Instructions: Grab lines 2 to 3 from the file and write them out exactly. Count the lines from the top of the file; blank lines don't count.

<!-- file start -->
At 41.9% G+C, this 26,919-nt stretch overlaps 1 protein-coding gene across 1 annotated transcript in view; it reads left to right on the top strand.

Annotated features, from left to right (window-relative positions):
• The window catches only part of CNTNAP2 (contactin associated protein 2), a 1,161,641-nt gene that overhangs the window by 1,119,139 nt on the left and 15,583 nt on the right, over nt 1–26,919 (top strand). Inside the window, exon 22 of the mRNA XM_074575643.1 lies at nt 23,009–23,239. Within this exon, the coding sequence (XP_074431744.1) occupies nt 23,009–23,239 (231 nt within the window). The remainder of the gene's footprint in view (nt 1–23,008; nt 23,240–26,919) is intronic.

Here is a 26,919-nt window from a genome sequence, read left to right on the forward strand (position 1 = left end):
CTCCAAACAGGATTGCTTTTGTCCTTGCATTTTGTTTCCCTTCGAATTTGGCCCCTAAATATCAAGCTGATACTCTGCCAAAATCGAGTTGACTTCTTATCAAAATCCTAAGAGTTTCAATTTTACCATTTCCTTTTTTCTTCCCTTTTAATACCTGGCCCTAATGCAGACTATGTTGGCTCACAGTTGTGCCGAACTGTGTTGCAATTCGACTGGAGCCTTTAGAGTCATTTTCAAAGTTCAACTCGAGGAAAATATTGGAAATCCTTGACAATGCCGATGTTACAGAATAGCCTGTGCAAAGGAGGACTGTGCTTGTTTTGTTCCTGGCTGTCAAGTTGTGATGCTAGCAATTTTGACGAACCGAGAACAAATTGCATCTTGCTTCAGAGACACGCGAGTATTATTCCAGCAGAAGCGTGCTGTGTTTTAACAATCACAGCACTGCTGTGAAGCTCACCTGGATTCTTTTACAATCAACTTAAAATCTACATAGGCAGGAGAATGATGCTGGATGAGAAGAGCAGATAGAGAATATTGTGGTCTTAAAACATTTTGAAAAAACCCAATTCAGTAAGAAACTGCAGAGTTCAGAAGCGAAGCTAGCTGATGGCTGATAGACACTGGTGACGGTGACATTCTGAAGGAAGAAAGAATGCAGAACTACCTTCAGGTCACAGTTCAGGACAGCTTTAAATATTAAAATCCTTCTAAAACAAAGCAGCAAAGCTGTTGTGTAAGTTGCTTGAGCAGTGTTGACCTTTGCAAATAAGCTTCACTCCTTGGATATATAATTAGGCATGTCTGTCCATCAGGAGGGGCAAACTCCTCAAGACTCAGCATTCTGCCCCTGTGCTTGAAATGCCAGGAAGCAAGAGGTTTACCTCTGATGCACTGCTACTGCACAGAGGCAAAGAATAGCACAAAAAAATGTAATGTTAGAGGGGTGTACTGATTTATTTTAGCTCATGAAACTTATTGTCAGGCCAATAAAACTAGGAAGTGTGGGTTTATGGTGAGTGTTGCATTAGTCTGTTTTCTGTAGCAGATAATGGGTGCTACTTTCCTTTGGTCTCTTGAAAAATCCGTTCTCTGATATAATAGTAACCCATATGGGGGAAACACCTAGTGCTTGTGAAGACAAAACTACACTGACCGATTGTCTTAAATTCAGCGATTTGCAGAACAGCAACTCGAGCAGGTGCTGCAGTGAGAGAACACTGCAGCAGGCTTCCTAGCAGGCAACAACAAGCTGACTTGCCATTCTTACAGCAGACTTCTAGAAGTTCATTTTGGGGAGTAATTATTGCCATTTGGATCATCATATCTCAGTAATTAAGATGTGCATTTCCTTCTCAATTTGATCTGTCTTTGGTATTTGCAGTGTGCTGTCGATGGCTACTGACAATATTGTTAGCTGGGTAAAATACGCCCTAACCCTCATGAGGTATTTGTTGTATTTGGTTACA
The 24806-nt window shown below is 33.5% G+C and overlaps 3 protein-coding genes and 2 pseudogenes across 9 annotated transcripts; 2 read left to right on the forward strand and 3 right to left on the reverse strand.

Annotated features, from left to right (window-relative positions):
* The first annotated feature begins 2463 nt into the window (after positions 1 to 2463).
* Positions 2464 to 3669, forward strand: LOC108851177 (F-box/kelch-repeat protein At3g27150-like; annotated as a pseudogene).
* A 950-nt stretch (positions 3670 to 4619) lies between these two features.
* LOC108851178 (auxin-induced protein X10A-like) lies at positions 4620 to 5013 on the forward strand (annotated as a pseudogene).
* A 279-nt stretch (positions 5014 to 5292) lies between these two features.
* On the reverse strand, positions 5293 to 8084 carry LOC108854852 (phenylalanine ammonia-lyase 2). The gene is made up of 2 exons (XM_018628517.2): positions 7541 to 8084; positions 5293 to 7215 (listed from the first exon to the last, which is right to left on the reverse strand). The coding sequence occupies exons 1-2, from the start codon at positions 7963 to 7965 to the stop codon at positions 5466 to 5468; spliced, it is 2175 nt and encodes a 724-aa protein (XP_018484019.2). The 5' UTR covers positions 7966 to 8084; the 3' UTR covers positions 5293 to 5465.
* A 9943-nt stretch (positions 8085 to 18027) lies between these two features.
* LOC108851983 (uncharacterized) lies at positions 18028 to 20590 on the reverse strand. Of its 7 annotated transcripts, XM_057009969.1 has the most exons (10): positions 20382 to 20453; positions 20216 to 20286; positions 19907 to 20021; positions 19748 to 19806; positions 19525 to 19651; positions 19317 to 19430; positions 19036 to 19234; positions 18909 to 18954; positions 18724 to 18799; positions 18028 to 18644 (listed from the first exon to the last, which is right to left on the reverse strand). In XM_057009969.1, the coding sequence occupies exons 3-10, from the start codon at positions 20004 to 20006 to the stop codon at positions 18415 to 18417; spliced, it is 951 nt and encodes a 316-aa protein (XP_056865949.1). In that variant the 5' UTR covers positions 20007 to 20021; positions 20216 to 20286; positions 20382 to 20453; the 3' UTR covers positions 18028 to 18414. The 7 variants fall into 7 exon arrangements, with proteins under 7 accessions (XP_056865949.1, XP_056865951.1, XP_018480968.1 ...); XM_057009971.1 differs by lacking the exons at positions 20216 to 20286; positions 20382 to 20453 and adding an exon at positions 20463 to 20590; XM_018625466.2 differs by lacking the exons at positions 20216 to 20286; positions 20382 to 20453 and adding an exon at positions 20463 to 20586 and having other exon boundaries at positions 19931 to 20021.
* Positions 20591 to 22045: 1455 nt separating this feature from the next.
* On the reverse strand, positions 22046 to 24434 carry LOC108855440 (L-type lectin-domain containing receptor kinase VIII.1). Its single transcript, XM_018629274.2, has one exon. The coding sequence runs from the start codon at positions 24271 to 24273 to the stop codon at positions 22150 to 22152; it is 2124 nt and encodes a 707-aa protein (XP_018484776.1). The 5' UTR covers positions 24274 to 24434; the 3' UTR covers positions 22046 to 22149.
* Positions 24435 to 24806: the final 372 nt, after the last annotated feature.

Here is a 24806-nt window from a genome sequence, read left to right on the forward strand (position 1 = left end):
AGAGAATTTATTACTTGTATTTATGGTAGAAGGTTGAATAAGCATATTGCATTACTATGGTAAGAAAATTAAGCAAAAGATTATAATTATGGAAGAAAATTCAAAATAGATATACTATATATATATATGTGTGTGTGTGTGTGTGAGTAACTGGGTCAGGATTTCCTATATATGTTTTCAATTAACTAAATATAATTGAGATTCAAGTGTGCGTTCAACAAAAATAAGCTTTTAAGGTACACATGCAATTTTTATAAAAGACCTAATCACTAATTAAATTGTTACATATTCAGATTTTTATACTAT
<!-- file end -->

Annotated features, from left to right (window-relative positions):
• The window catches only part of CNTNAP2 (contactin associated protein 2), a 1,161,641-nt gene that overhangs the window by 1,119,139 nt on the left and 15,583 nt on the right, over nt 1–26,919 (top strand). Inside the window, exon 22 of the mRNA XM_074575643.1 lies at nt 23,009–23,239. Within this exon, the coding sequence (XP_074431744.1) occupies nt 23,009–23,239 (231 nt within the window). The remainder of the gene's footprint in view (nt 1–23,008; nt 23,240–26,919) is intronic.